#### Answer

$\frac{dT}{dt} = 0.05(70-T)$, or, equivalently, $\frac{dT}{dt} = -0.05(T-70)$.

#### Work Step by Step

Newton's Law of Cooling states that the temperature of an object changes at a rate proportional to the difference between the temperature of the object and the temperature of its surroundings (the ambient air temperature in most cases). Suppose that the ambient air temperature is $70^{0}F$ and that the rate constant is $0.05(min)^{-1}$. Write a differential equation for the temperature of the object at any time. Note that the differential equation is the same whether the temperature of the object is above or below the ambient temperature.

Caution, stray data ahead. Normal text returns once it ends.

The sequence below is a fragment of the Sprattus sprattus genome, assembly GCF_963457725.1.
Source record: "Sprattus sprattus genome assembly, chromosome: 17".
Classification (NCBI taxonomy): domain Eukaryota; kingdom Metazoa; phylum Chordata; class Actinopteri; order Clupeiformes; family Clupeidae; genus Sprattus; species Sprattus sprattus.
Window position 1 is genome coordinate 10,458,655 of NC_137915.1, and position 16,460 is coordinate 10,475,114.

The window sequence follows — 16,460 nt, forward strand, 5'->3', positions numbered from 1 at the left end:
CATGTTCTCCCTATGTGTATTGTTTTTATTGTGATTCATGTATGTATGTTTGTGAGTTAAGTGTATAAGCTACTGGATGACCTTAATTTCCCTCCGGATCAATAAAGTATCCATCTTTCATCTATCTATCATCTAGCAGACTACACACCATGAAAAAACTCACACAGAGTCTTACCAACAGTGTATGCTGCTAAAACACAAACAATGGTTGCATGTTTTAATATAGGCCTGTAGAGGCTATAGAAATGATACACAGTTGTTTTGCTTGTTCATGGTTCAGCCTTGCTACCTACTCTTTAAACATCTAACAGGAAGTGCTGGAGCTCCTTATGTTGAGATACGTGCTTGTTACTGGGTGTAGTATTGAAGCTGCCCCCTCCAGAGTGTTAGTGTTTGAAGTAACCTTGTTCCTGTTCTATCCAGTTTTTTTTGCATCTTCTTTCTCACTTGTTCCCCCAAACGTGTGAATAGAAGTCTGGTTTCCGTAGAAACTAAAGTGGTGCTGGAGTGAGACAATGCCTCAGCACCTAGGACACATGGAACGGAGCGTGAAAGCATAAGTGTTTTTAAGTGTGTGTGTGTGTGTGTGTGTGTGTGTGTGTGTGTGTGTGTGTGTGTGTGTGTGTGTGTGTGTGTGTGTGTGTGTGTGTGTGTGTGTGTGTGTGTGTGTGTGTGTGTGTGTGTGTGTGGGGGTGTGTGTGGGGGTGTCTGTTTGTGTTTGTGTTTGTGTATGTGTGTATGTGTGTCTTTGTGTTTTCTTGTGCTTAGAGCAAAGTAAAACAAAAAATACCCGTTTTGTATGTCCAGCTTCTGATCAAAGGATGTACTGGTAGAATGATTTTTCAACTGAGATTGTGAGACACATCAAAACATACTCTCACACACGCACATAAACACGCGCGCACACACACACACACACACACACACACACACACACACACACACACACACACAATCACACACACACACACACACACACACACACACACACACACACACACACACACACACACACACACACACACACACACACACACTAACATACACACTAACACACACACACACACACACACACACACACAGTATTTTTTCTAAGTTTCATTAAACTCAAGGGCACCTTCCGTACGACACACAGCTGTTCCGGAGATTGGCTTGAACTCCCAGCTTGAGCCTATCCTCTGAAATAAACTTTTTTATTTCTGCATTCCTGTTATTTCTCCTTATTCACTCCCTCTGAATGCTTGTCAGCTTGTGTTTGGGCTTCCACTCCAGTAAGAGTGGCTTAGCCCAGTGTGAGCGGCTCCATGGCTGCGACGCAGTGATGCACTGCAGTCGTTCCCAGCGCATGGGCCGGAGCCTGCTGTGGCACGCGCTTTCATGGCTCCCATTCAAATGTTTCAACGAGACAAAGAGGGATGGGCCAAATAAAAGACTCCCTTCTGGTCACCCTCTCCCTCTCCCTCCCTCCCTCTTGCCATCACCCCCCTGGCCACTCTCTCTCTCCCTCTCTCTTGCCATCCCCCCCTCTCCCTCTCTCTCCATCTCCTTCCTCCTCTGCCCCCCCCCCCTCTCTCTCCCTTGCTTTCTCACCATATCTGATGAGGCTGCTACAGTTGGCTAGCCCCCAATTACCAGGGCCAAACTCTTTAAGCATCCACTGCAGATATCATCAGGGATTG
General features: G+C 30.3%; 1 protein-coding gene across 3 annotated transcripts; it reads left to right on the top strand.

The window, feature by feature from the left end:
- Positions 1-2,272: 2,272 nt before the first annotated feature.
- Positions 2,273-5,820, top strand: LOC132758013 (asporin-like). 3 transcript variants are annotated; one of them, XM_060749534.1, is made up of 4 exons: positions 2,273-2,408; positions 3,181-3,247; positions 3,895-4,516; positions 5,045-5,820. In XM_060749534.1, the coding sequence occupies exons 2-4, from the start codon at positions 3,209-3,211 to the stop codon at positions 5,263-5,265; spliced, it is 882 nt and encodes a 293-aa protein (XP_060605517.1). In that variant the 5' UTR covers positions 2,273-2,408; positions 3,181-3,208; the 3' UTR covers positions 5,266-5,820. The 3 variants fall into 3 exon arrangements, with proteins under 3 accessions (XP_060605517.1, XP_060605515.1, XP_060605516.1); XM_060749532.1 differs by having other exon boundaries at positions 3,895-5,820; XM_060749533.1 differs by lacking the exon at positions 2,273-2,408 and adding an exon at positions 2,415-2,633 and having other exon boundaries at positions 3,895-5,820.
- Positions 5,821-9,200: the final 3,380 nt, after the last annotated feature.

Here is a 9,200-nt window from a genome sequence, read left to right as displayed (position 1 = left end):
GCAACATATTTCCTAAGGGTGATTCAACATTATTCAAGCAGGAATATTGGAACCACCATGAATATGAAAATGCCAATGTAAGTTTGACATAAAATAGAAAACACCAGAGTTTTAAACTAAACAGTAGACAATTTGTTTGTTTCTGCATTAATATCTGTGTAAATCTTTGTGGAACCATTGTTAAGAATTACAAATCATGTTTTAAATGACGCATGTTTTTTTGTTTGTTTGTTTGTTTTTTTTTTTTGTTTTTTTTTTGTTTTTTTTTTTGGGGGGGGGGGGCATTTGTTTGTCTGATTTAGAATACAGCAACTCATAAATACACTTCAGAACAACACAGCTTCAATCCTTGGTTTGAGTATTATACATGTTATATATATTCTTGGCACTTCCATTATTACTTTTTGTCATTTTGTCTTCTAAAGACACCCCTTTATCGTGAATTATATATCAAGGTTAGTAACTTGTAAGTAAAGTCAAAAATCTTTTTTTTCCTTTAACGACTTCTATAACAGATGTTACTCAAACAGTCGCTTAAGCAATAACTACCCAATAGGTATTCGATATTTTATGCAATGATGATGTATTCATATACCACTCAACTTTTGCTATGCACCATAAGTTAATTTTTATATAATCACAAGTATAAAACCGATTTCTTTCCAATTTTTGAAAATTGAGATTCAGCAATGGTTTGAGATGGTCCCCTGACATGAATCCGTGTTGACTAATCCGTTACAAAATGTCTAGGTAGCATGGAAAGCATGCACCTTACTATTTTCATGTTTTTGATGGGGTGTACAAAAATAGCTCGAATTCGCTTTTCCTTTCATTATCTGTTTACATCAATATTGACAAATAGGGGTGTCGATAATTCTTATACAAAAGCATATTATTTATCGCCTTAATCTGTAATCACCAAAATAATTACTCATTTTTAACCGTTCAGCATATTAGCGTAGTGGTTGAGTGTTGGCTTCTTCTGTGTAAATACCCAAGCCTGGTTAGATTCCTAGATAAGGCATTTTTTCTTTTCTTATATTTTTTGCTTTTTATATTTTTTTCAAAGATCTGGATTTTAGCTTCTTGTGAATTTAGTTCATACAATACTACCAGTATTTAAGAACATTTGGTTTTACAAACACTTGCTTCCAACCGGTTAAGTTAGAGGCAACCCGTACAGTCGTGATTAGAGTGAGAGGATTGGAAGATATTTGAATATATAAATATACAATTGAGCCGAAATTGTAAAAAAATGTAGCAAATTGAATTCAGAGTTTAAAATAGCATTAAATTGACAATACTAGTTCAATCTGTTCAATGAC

$\textit{Solution}$
Let $T$ denote the temp. of the object.
Temp. of ambient, $T_{a}$: $70^{0}F.$
Rate constant: $0.05(min)^{-1}$.
According to Newton's Law of Cooling:
$\frac{dT}{dt}$ ~ $(T_{a} - T)$, where $t$ denotes time.
That is,
$\frac{dT}{dt} = k(T_{a} -T)$, where $k$ is the constant of proportionality, i.e., the rate constant.
So, in this problem,
$\frac{dT}{dt} = 0.05(70-T)$.